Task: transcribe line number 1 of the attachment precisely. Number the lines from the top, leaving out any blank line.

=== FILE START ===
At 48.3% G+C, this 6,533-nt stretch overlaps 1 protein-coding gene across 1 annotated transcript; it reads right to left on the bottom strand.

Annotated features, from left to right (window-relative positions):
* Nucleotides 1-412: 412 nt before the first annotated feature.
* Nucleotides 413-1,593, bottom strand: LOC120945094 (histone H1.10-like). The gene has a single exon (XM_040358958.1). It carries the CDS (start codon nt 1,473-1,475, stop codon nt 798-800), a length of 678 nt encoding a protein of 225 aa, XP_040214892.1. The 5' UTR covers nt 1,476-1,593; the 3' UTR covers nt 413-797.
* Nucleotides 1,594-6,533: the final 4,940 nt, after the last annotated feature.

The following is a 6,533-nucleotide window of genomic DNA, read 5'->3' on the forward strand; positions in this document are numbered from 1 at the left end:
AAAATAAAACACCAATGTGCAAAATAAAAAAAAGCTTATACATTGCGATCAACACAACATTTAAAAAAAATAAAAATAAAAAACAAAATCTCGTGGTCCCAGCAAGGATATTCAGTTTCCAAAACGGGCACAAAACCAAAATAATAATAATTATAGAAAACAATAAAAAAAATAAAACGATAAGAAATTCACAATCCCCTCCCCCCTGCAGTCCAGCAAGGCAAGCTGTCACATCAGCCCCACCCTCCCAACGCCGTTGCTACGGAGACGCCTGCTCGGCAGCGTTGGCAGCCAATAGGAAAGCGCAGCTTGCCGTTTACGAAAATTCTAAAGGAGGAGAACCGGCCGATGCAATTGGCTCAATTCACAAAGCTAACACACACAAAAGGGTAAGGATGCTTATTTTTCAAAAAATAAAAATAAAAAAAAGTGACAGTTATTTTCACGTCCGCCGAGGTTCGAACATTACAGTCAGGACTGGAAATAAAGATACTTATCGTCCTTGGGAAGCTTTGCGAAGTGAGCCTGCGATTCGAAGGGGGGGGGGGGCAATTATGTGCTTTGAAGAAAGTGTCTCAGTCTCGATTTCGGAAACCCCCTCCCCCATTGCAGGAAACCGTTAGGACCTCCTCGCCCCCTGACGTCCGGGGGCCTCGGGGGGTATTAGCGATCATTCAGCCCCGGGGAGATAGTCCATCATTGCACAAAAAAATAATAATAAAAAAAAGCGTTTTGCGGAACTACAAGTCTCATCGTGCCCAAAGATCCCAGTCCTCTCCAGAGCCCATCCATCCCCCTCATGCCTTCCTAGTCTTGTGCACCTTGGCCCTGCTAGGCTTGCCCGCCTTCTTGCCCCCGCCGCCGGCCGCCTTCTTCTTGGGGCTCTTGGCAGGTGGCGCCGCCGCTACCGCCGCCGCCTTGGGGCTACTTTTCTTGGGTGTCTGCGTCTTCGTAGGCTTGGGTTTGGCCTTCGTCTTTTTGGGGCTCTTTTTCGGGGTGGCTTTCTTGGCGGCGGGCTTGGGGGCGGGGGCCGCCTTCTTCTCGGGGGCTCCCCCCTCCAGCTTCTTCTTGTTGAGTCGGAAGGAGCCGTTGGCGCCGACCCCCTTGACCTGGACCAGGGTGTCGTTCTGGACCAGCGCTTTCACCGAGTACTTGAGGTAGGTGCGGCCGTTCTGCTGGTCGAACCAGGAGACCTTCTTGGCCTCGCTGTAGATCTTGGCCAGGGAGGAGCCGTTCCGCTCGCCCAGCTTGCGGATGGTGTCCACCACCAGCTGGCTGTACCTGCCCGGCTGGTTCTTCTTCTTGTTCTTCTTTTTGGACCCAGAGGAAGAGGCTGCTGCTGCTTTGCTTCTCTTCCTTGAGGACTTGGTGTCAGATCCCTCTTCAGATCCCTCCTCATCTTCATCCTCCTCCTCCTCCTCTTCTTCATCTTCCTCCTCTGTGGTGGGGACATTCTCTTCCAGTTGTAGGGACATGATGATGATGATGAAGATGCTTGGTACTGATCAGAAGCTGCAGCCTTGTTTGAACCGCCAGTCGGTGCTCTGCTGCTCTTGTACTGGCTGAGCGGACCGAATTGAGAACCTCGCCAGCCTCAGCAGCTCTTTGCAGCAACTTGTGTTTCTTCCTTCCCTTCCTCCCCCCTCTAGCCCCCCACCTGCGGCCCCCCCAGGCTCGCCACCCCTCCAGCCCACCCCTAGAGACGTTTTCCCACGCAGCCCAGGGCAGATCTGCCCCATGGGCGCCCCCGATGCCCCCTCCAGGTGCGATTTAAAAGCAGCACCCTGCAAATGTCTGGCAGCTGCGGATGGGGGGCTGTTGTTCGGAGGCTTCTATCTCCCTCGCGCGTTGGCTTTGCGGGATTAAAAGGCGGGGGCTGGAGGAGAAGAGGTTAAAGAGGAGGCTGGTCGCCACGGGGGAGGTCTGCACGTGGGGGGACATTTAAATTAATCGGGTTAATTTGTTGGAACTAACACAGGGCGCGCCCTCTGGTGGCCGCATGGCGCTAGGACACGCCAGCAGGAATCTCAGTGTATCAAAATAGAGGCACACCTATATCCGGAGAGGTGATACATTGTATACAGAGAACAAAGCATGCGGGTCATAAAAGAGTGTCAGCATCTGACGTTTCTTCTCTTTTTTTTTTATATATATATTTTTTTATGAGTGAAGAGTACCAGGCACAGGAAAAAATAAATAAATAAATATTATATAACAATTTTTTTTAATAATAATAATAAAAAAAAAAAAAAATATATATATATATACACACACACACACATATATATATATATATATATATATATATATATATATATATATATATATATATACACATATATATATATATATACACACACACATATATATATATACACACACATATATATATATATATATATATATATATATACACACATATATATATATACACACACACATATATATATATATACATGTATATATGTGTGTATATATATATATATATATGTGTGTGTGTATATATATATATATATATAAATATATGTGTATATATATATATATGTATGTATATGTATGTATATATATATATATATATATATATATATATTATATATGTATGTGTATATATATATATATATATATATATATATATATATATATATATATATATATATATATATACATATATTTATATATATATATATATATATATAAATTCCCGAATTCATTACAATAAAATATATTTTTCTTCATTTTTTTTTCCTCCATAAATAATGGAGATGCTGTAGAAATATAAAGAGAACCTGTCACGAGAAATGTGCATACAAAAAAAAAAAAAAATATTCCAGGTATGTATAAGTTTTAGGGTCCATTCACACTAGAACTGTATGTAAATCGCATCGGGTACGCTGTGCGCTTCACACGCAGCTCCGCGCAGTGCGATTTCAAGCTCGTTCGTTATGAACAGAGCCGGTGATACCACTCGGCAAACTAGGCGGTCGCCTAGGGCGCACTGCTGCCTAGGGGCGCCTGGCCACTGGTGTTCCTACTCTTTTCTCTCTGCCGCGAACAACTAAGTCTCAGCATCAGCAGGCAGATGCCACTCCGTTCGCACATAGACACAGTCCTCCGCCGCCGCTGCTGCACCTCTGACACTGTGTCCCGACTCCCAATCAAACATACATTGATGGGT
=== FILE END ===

At 48.3% G+C, this 6,533-nt stretch overlaps 1 protein-coding gene across 1 annotated transcript; it reads right to left on the bottom strand.